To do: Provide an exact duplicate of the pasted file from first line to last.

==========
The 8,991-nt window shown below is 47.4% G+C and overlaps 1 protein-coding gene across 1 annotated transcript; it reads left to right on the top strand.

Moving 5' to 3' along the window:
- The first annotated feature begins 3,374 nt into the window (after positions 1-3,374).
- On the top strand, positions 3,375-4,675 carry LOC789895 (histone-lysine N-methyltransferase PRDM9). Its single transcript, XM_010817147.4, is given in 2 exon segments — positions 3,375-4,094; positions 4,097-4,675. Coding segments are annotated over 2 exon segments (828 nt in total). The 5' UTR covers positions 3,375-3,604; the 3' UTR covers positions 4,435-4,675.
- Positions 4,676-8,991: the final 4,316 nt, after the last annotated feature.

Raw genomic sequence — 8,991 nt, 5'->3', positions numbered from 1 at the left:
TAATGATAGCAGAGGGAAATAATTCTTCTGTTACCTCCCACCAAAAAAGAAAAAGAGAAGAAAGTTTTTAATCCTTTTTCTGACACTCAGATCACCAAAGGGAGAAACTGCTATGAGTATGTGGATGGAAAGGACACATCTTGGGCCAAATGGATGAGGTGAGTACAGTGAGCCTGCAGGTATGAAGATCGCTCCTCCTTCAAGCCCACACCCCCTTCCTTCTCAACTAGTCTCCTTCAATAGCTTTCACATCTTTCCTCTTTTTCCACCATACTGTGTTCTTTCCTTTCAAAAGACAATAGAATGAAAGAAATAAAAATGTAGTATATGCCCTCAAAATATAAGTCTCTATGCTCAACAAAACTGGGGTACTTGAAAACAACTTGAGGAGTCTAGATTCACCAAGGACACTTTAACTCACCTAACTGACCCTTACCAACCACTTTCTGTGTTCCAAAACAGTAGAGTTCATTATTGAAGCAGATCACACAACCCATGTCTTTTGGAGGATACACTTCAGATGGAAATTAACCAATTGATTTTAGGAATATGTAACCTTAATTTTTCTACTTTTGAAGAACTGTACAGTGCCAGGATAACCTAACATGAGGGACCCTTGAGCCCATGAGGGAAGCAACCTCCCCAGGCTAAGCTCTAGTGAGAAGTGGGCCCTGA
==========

The 8,991-nt window shown below is 47.4% G+C and overlaps 1 protein-coding gene across 1 annotated transcript; it reads left to right on the top strand.

Moving 5' to 3' along the window:
- The first annotated feature begins 3,374 nt into the window (after positions 1-3,374).
- On the top strand, positions 3,375-4,675 carry LOC789895 (histone-lysine N-methyltransferase PRDM9). Its single transcript, XM_010817147.4, is given in 2 exon segments — positions 3,375-4,094; positions 4,097-4,675. Coding segments are annotated over 2 exon segments (828 nt in total). The 5' UTR covers positions 3,375-3,604; the 3' UTR covers positions 4,435-4,675.
- Positions 4,676-8,991: the final 4,316 nt, after the last annotated feature.

Raw genomic sequence — 8,991 nt, 5'->3', positions numbered from 1 at the left:
TAATGATAGCAGAGGGAAATAATTCTTCTGTTACCTCCCACCAAAAAAGAAAAAGAGAAGAAAGTTTTTAATCCTTTTTCTGACACTCAGATCACCAAAGGGAGAAACTGCTATGAGTATGTGGATGGAAAGGACACATCTTGGGCCAAATGGATGAGGTGAGTACAGTGAGCCTGCAGGTATGAAGATCGCTCCTCCTTCAAGCCCACACCCCCTTCCTTCTCAACTAGTCTCCTTCAATAGCTTTCACATCTTTCCTCTTTTTCCACCATACTGTGTTCTTTCCTTTCAAAAGACAATAGAATGAAAGAAATAAAAATGTAGTATATGCCCTCAAAATATAAGTCTCTATGCTCAACAAAACTGGGGTACTTGAAAACAACTTGAGGAGTCTAGATTCACCAAGGACACTTTAACTCACCTAACTGACCCTTACCAACCACTTTCTGTGTTCCAAAACAGTAGAGTTCATTATTGAAGCAGATCACACAACCCATGTCTTTTGGAGGATACACTTCAGATGGAAATTAACCAATTGATTTTAGGAATATGTAACCTTAATTTTTCTACTTTTGAAGAACTGTACAGTGCCAGGATAACCTAACATGAGGGACCCTTGAGCCCATGAGGGAAGCAACCTCCCCAGGCTAAGCTCTAGTGAGAAGTGGGCCCTGA